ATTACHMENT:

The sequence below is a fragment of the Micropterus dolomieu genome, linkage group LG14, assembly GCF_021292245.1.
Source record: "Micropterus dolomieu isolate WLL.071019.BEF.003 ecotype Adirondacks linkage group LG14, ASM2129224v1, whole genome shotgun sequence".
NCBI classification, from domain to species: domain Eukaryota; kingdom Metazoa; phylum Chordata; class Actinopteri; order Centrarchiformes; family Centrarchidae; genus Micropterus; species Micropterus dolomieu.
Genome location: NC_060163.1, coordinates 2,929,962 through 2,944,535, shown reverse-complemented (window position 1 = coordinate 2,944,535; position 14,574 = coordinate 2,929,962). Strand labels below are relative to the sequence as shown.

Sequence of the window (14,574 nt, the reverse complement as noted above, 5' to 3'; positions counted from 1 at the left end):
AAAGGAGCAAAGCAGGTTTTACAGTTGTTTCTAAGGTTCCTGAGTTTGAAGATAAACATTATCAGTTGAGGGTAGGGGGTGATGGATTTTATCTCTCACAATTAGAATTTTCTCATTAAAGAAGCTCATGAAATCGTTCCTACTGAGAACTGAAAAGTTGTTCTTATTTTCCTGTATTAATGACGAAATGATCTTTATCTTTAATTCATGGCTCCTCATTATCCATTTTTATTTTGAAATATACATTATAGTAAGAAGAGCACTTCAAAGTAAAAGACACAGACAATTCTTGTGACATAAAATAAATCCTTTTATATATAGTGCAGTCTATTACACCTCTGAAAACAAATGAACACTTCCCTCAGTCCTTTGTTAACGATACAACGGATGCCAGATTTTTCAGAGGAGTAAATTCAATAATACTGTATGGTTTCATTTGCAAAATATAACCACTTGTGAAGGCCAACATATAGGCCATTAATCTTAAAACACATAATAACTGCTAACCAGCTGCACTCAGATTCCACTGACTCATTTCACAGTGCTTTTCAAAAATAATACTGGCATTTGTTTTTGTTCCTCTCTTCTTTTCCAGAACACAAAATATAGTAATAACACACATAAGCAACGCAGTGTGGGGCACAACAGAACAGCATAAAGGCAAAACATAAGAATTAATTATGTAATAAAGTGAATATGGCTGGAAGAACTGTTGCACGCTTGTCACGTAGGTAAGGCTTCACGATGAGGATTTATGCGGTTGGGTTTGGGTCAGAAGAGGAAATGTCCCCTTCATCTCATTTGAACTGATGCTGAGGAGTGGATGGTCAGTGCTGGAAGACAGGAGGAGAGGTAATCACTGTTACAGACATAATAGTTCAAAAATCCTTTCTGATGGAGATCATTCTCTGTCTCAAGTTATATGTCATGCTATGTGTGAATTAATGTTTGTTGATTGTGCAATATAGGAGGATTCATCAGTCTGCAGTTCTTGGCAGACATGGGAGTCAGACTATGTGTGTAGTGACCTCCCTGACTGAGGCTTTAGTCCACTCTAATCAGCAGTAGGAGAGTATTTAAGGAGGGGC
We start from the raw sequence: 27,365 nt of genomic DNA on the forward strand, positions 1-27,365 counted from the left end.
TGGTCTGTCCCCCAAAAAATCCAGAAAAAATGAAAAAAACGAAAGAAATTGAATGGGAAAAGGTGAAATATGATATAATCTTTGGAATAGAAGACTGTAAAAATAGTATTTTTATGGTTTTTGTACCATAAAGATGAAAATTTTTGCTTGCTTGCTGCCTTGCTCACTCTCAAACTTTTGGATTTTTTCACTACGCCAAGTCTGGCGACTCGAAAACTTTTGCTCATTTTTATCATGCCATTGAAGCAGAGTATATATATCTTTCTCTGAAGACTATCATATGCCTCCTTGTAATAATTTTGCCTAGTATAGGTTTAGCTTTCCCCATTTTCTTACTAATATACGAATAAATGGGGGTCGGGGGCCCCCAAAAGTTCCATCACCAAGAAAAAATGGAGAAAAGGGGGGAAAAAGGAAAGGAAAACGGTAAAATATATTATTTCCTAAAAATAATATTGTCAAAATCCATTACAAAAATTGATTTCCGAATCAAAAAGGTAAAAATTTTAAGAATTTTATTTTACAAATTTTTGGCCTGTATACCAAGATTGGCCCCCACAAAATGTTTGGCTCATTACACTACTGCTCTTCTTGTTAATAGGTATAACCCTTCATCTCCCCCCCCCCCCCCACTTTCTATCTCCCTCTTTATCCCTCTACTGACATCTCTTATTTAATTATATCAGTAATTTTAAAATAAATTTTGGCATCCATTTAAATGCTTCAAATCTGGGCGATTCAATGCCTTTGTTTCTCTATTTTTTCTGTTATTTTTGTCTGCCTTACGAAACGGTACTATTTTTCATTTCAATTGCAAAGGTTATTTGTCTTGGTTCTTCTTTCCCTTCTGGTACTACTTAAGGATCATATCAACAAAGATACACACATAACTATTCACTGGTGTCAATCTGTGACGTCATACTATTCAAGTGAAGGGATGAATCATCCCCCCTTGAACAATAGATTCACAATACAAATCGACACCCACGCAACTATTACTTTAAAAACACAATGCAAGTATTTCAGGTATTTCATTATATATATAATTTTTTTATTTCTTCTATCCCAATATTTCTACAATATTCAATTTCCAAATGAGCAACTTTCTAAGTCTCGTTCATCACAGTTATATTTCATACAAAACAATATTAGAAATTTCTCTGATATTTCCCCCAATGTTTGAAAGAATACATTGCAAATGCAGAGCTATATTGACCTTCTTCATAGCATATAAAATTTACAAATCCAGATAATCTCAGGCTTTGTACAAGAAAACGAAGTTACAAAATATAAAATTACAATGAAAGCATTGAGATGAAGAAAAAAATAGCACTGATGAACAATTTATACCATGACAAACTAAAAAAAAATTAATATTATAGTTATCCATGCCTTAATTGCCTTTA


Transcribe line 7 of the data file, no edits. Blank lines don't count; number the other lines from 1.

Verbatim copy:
We start from the raw sequence: 27,365 nt of genomic DNA on the forward strand, positions 1-27,365 counted from the left end.